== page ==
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Smoother Ride on South Bay Streets and Roads as County, Cities Put Tax Dollars to Work

John Goodwin, 415-778-5262
Randy Rentschler, 415-778-6780

Santa Clara County and its 15 cities largely improved the quality of the pavement on their local street and road networks in 2018, with Campbell, Cupertino and Monte Sereno registering the biggest year-over-year improvements, and Cupertino and Palo Alto boasting some of the smoothest streets in the Bay Area. Data released today by the Metropolitan Transportation Commission (MTC) show Santa Clara County’s roughly 10,000 lane-miles of city streets and county roads registered an average pavement condition index (PCI) score of 69 out of a maximum possible 100 points last year, as calculated on a three-year moving average basis. This marks a one-point increase from the 2015-17 period and puts the typical stretch of South Bay asphalt at the high end of the “fair” range, and local officials expect the county’s PCIs scores to rise steadily in the years ahead.

“Last year was the first full year that local governments received SB 1 money for local streets and roads,” explained Santa Clara County Supervisor and MTC Commissioner Dave Cortese, referring to the transportation funding package approved by the state Legislature in 2017.  “That investment is starting to pay dividends, but the county and our cities still have a lot of work left to do.”

“Although the data shows San Jose’s average pavement condition has improved in each of the last two years, every driver in San Jose knows we have a long way to go to reach a pothole-free future,” noted Mayor Sam Liccardo, who also serves as an MTC Commissioner.  “The voters’ support of San Jose Measure T and VTA Measure B will prove vital for restoring the condition of our roads over the next decade.”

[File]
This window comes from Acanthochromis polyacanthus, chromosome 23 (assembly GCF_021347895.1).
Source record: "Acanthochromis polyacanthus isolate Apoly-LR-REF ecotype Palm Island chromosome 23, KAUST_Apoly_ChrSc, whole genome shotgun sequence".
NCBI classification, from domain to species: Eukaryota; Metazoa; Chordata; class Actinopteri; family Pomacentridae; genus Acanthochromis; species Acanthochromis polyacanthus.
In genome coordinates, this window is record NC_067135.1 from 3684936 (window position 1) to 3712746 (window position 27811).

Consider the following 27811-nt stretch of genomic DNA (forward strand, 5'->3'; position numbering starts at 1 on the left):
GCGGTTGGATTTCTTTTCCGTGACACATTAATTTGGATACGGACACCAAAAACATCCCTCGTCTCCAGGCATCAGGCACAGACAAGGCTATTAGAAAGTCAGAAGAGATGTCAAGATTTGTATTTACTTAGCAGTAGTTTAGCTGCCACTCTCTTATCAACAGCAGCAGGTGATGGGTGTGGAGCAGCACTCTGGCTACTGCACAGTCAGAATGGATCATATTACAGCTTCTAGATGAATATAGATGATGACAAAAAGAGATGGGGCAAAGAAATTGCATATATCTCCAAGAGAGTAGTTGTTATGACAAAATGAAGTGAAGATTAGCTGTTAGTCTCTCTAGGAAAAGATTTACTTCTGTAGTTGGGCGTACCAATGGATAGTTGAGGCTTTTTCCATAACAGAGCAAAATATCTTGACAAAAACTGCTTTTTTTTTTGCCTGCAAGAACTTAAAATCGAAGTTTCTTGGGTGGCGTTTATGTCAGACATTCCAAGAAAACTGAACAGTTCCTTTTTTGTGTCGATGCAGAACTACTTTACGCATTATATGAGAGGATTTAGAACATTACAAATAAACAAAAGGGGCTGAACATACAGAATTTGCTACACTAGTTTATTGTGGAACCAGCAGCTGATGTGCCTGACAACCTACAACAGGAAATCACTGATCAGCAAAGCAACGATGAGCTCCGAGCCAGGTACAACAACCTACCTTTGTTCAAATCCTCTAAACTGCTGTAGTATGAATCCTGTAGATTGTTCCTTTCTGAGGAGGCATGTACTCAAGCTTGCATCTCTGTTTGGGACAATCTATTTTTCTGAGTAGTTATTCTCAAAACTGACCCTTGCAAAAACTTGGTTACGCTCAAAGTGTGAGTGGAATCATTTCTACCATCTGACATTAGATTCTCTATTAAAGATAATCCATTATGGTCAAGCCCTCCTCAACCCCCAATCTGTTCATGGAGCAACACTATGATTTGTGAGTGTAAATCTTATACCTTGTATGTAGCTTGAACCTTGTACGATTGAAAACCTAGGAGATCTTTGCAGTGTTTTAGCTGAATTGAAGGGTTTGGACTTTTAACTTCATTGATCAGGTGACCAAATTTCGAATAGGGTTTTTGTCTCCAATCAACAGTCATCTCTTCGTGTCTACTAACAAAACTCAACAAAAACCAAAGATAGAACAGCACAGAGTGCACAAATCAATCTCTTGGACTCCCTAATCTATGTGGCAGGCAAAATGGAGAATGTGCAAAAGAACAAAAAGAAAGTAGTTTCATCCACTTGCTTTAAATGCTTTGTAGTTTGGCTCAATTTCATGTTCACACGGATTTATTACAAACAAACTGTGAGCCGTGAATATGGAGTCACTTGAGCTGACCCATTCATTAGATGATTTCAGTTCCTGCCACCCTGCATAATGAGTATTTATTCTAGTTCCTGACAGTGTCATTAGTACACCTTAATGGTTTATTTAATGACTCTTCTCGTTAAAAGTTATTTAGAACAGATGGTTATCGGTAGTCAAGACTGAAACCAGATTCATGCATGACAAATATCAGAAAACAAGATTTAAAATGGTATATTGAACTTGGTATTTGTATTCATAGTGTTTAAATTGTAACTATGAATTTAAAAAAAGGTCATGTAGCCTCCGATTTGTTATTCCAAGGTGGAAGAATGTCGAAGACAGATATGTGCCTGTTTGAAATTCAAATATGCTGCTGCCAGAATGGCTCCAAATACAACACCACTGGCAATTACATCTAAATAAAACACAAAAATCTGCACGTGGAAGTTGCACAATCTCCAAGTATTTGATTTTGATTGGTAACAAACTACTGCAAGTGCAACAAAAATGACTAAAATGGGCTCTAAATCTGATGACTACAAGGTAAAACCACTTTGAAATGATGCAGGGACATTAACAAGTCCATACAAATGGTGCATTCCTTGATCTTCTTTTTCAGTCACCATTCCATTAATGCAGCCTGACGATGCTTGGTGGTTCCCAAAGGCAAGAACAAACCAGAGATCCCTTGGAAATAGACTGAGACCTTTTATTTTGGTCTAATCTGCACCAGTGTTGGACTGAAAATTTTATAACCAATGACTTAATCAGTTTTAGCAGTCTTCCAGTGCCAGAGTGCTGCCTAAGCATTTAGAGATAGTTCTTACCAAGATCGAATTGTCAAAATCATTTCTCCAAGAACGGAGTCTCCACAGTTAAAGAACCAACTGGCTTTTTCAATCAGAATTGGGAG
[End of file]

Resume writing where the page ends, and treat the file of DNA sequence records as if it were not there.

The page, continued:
PCI scores of 90 or higher are considered “excellent.” Pavement with a PCI score in the 80 to 89 range is considered “very good.” The “good” category ranges from 70 to 79, while streets with PCI scores in the “fair” (60-69) range are becoming worn to the point where rehabilitation may be needed to prevent rapid deterioration. Because major repairs cost five to 10 times more than routine maintenance, these streets are at an especially critical stage. Roadways with PCI scores of 50 to 59 are deemed “at-risk,” while those with PCI scores of 25 to 49 are considered “poor.” Pavement with a PCI score below 25 is considered “failed.”  Three-year moving average PCI scores for all Santa Clara County jurisdictions are listed below:

Jurisdiction Total Lane Miles 2016 2017 2018
Campbell 230 70 67 69
Cupertino 297 72 76 81
Gilroy 268 68 67 67
Los Altos 227 73 71 71
Los Altos Hills 125 78 79 79
Los Gatos 230 67 66 67
Milpitas 299 73 74 74
Monte Sereno 27 62 62 63
Morgan Hill 287 69 69 71
Mountain View 332 71 72 71
Palo Alto 414 81 83 84
San Jose 4,317 62 64 65
Santa Clara 606 73 74 75
Santa Clara Co.
1,426 69 67 67
Saratoga 283 68 69 70
Sunnyvale 638 76 76 76


The full Pavement Conditions Summary, including a list of average PCI scores for all Bay Area counties and cities, may be found at MTC’s Vital Signs website provides even more detailed information, including both block-by-block analyses and a record of every municipality’s average PCI score for each year from 2003 through 2018. MTC is the transportation planning, financing and coordinating agency for the nine-county San Francisco Bay Area.

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